Ottawa -- if they were nearly able to convince the NDP to close shop and start afresh, you'd think it would be a cinch for the New Politics Initiative to become kingmakers in the party's current leadership campaign.But the group, which scored 40 per cent of the vote at the last federal NDP convention calling for the abolition of the party and the establishment of a more grassroots one, will not, it turns out, be exerting its influence in this most important of NDP moments.
At the NPI's conference in Ottawa last weekend, the upstart group revealed that it's bedevilled by the divide between electoral and movement politics that sparked its creation -- the very breach it wanted to help the rest of the left overcome.The weekend begins auspiciously enough with a Friday-night address by UK dynamo Hilary Wainwright, who looks a bit like John Lennon and is currently the editor of Red Pepper, a magazine that sends a stinger missile at the middle-of-the-road Blatcherite Labour government with every issue. The crowd packed into Room 200 of the West Block seems cheered to hear that Canada has no monopoly on the movement-electoral chasm. But alas, the good vibe of the night before will be replaced by gloom the morning after.
It's raining outside Saturday morning, and inside, one of the crystal chandeliers is on the blink. I notice that the young anti-globalization activists who perked up the NDP convention with their chants and songs aren't so much in evidence here. There are a few young'uns -- mostly from Ottawa -- but the majority are of old-lefty vintage.
On the platform, Judy Rebick -- the stalwart who's kept the NPI going -- asks the panelists, among them reps from the Council of Canadians and the Ontario Health Coalition, what kind of relationship between political party and social movement they would like. In other countries, she points out, social movements have no compunctions about getting into bed with political parties.
But though these panelists prefer the existence of a left-wing party to soften up the public for their point of view, neither wants their org tainted by an affiliation with it. In fact, just before the World Trade Organization meeting last year, the NDP tried to join the Council of Canadians and other member organizations of the anti-WTO coalition, but after a ferocious debate, the NDP was told no thanks.
COC member Murray Dobbin complains to the crowd here that the decision was made with little input from the group's members, but he's not a member of the NDP for pretty much the same reason the Council isn't -- he thinks he can do more by staying independent.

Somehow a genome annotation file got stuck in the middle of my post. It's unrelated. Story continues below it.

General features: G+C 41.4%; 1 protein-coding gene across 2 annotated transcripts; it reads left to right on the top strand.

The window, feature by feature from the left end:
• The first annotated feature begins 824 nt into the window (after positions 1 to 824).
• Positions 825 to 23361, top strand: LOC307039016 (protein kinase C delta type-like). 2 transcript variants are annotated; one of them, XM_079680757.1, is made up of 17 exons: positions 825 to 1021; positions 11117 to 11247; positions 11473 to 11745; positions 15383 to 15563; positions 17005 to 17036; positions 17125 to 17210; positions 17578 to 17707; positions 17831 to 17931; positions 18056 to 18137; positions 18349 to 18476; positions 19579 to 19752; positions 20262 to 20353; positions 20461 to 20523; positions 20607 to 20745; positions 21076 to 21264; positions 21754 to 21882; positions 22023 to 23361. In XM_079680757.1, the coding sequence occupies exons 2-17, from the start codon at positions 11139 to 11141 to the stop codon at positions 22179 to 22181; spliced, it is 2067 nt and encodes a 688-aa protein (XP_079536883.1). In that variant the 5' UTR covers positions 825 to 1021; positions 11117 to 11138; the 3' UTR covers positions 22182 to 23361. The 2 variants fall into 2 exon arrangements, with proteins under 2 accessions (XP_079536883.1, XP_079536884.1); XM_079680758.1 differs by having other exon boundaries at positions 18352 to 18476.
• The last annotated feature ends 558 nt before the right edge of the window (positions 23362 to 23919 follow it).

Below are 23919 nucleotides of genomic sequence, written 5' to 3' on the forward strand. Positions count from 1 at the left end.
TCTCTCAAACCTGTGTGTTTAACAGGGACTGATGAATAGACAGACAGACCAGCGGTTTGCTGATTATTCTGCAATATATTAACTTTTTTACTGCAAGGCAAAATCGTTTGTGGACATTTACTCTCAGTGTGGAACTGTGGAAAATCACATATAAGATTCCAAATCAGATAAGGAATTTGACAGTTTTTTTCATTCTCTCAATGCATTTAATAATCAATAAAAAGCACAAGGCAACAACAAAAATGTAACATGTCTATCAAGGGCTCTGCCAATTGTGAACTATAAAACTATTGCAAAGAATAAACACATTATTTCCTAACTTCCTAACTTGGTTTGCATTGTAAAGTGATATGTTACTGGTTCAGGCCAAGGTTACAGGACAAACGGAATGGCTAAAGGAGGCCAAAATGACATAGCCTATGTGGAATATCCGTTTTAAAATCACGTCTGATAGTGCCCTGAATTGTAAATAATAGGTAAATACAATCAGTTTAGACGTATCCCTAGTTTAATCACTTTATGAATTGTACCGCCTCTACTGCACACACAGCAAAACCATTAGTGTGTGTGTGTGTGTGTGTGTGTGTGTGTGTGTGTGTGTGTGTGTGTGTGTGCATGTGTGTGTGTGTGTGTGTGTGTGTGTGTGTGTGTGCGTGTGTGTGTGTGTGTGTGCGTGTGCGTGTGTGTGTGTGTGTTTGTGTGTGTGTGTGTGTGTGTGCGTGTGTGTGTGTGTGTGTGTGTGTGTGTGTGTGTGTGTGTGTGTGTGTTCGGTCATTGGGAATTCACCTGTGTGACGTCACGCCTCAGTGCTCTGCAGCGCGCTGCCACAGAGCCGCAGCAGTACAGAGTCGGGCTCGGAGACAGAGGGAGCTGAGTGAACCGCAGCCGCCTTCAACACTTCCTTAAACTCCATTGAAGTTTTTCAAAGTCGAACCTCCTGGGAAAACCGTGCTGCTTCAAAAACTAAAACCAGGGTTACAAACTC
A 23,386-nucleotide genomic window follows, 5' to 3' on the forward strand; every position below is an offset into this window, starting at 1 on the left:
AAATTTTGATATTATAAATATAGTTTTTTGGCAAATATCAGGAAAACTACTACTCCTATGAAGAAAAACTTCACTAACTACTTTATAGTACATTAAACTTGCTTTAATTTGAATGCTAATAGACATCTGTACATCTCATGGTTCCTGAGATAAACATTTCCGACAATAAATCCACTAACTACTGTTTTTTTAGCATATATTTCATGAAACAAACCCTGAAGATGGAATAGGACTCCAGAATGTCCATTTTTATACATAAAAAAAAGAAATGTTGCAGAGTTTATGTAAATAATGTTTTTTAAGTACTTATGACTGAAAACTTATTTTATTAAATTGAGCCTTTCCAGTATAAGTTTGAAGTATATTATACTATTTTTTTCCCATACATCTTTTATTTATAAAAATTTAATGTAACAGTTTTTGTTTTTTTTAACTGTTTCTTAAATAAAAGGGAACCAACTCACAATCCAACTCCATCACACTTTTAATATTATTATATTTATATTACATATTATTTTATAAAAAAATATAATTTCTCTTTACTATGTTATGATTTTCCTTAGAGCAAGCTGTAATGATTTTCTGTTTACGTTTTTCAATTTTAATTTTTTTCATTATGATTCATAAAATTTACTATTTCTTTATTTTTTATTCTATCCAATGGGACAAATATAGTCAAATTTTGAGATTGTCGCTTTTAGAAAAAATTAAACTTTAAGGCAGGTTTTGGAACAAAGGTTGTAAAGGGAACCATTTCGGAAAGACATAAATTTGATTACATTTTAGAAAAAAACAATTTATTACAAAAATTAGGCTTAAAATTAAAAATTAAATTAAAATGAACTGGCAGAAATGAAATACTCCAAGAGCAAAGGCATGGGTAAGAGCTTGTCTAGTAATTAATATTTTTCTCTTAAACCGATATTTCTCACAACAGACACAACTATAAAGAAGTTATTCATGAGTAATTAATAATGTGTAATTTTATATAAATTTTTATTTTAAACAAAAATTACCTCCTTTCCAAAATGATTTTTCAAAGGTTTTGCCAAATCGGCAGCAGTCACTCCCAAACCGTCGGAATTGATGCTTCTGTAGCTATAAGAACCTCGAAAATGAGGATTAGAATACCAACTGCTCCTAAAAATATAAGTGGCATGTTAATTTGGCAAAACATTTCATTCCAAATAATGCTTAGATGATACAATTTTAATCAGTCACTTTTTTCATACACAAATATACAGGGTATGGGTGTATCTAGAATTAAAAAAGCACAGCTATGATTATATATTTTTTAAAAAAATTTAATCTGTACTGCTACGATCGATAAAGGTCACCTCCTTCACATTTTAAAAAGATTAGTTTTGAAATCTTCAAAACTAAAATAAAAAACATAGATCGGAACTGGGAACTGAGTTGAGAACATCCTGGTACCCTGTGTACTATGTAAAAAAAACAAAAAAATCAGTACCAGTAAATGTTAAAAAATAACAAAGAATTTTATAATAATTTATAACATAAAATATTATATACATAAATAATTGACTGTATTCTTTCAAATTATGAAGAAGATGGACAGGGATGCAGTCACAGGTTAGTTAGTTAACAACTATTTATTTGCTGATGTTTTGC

After lunch, the meeting breaks up into small groups, and I drop into one whose subject is the relationship of the NPI to the NDP. The group of about 30 includes a few members of the Waffle, that band of radicals who staged another ill-fated bid to radicalize the NDP in the 70s, along with other self-identified socialist NDP members and independent lefties. Someone wants an update on what's been going on in the party in the way of reform. I'm expecting moderator Don Mitchell to begin his narrative maybe two or three years ago, but instead he starts tediously with the Waffle. "I don't think there's the arrogance in the party that there was then," he says. Anxious faces consult watches.
It's clear that no long-term goal will be coming out of this group; people's positions are at all points of the compass, from working in the NDP to trying to get rid of it. With scarce minutes remaining, there's a sudden burst of anxiety about what the NPI is doing or not doing about the leadership race.
A few speakers express their unease that high-profile NPI founders Svend Robinson and Libby Davies have already announced themselves for Jack Layton. "You've orchestrated it to the point where we can't make a decision," says Ernie Tate of T.O., accusing the NPI coordinating committee of presenting a fait accompli. Certainly not, Mitchell says. It's just that many individuals have decided to support the Toronto councillor. How many? A show of hands indicates half the people in the room back Layton. The tension makes the new politics feel a lot like the old ones.
So what's the NPI going to do with itself? As regards the NDP, not much, we find out Sunday morning when Rebick takes the platform. The coordinating committee, after looking at the notes from the workshops, has concluded that "we don't agree on what our relationship should be to the NDP. There are those who believe the NDP has to be reformed and those who have written it off. If we try to resolve it, we'll blow up the group."
So they won't. Instead, they'll take the new-politics message of the need for a party "radically democratic in culture and practice" to NDP riding associations and social movements.
Perhaps the NPI still has a role to play as an alternative to the more sectarian leftist groups. Or, if Layton wins the NDP leadership and starts doing his own new-politics outreach to the social movements, the NPI may have no purpose. Last weekend in Ottawa was either the beginning of the NPI's next stage or the beginning of the end.